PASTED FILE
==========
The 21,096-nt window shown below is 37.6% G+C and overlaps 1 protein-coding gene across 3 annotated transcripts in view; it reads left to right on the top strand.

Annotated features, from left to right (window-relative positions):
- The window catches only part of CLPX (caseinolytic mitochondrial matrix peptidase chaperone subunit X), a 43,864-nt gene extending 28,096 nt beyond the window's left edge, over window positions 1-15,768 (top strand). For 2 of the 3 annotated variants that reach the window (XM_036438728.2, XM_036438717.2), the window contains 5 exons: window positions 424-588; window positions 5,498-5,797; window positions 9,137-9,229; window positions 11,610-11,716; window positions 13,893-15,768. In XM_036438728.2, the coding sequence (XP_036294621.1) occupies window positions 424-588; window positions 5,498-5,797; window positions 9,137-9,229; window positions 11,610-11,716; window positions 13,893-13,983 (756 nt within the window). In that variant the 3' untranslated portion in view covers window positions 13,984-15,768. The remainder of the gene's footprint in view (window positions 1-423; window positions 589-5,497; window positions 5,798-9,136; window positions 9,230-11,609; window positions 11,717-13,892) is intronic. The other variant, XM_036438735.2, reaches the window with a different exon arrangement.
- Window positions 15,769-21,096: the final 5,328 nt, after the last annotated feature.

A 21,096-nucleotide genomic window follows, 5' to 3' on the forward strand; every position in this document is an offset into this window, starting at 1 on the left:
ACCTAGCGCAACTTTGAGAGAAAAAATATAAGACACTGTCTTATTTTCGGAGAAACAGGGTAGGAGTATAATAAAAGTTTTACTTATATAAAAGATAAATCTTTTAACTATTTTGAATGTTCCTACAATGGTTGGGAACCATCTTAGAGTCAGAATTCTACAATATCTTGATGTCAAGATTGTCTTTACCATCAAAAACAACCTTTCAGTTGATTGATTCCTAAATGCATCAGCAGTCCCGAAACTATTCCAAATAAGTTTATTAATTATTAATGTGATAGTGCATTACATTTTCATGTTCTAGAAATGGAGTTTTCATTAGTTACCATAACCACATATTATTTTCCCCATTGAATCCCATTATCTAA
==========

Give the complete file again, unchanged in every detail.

The 21,096-nt window shown below is 37.6% G+C and overlaps 1 protein-coding gene across 3 annotated transcripts in view; it reads left to right on the top strand.

Annotated features, from left to right (window-relative positions):
- The window catches only part of CLPX (caseinolytic mitochondrial matrix peptidase chaperone subunit X), a 43,864-nt gene extending 28,096 nt beyond the window's left edge, over window positions 1-15,768 (top strand). For 2 of the 3 annotated variants that reach the window (XM_036438728.2, XM_036438717.2), the window contains 5 exons: window positions 424-588; window positions 5,498-5,797; window positions 9,137-9,229; window positions 11,610-11,716; window positions 13,893-15,768. In XM_036438728.2, the coding sequence (XP_036294621.1) occupies window positions 424-588; window positions 5,498-5,797; window positions 9,137-9,229; window positions 11,610-11,716; window positions 13,893-13,983 (756 nt within the window). In that variant the 3' untranslated portion in view covers window positions 13,984-15,768. The remainder of the gene's footprint in view (window positions 1-423; window positions 589-5,497; window positions 5,798-9,136; window positions 9,230-11,609; window positions 11,717-13,892) is intronic. The other variant, XM_036438735.2, reaches the window with a different exon arrangement.
- Window positions 15,769-21,096: the final 5,328 nt, after the last annotated feature.

A 21,096-nucleotide genomic window follows, 5' to 3' on the forward strand; every position in this document is an offset into this window, starting at 1 on the left:
ACCTAGCGCAACTTTGAGAGAAAAAATATAAGACACTGTCTTATTTTCGGAGAAACAGGGTAGGAGTATAATAAAAGTTTTACTTATATAAAAGATAAATCTTTTAACTATTTTGAATGTTCCTACAATGGTTGGGAACCATCTTAGAGTCAGAATTCTACAATATCTTGATGTCAAGATTGTCTTTACCATCAAAAACAACCTTTCAGTTGATTGATTCCTAAATGCATCAGCAGTCCCGAAACTATTCCAAATAAGTTTATTAATTATTAATGTGATAGTGCATTACATTTTCATGTTCTAGAAATGGAGTTTTCATTAGTTACCATAACCACATATTATTTTCCCCATTGAATCCCATTATCTAA